How To Start Spring Plants By Seed And Transplants

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Welcome back to Southwest Yard and Garden I'm John White today we're going

to be taking some letters from the mailbag and our first question is what

can I plant in this time of year and this is from John in Las Cruces and

what we're going to be looking at is cool season varieties right now this

time of year because we're still a few weeks maybe even a couple months off of

our last frost date here in the southern part of state we're looking at somewhere

around August I mean excuse me April first and so we still have a little bit

of time and some of the I just kind of picked a little bit of a variety of

stuff here but if you look at some of the vegetables as being leafy greens um

grown more for the green on them actually than the fruit more than likely

those will be a cool season vegetable so if you want to look for something that

that has more green on it and then the sure way is to go to the back of the

package and all the packages are um have several different um types of information

on one is they should be produced for the 2002 year and this one's kind of

printed on very lightly but you can see the 2002 lot 91 and so that's

telling you this is good seed current seed and then there's a lot of

information here about that particular type of plant here we're looking at

radishes and so there's a map of the United States you can kind of see where

New Mexico is on it and that color coincides over here too when you plant

so we're looking at March here which here we can actually get by, by a late

February planning and radishes will do quite well in this area so again

checking those seed packs to find what time of year those are to be planted at

and they'll say something about the plant being a cool-season plant and

that's what we want to shoot for so again these are what we want to look at

for a cool-season planting at this time of year

okay letter number two is from Jim and Jim is in T or C and he's asking he's

kind of knew the area and has gone to the nurseries and has found some plants

like lantana that looked real good in the nursery but he's worried about

bringing them outside into full exposure here during the early part of spring

late winter in the Las Cruses area so Jim what you're probably seeing, and I went

by one of the nurseries and this is a lantana and lantana loves the heat it

does quite well in the heat but it does not like cold and matter of fact it can

have some frost damage on it under freezing type temperatures so this plant

is being uh

probably forced to grow inside in a greenhouse area where it's getting

warmth and it's going to be filled out nice when our last frost date comes and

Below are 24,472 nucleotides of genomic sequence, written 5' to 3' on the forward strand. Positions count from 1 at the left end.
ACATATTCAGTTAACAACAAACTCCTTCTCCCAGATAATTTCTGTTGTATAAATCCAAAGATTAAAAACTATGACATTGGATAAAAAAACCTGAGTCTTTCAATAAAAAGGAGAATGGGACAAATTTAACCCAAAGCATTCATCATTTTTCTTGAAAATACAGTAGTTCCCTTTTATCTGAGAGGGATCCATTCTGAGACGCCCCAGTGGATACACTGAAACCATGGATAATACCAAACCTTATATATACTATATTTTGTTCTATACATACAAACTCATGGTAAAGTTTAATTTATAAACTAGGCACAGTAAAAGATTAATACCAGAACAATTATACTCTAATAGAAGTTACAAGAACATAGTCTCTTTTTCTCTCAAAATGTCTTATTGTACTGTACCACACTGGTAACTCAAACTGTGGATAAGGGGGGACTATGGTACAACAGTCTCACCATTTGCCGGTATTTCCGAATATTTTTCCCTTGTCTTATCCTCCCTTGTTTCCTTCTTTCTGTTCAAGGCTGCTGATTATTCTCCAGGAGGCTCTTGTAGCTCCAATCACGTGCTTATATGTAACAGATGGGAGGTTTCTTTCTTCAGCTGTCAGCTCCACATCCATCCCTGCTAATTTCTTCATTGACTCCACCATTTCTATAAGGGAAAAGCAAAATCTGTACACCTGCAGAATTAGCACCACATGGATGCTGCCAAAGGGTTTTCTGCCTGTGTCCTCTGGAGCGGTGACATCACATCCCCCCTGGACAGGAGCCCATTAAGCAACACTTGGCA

you can start putting these out but when you're in a nursery you do want to make

sure that you check with the nursery or garden center personnel to make sure

that the plant is adaptable to going outside at this time of year because a

lot of times even though they're cold hardy plants if they're kept inside a

greenhouse situation they can be kept artificially warm and put new growth on

and when they go outside you may have a 30- 40 degree drop in temperature and can

do quite a bit of damage to them so plants need to be acclimated to the area

and acclimated to the current temperatures so make sure the plants

that you get are acclimated to those outside temperatures so check with your

nursery personnel

okay our third letter is from Karen and Karen is here in Las

Cruces and she wants to know whether she should start her plants for the spring

either by seed or by transplant and Karen one of the things about seed is

that you can start your plants from seed and again we've talked about seed

packets and they give you a lot of information on it and one of the

information or part of the information on the back is what kind of spacings and stuff to plant

the plant at and how long it takes the plant to to grow and days to germination

and this one is about 10 to 14 days to germination from seed so

you're looking at a couple weeks of just waiting for the seed to come up and then

again letting the plant grow for a few weeks so it may be 8 to 12 weeks before

this particular broccoli might even have a chance of putting any edible heads on

it so if you're using a transplant and this is Brussels sprouts which is

closely related to broccoli but Brussels sprouts and the use of a transplant

usually gives you a jump of somewhere about six to eight weeks on the season

so this plant already has a root system on it and the plant is growing has got growth

on it so you've already got that jump on the season so if you don't have the room

to start seeds with then the transplant is a better way to go a little bit more

expensive but it is putting into production right away so i would go with

transplants if time and space is a constraint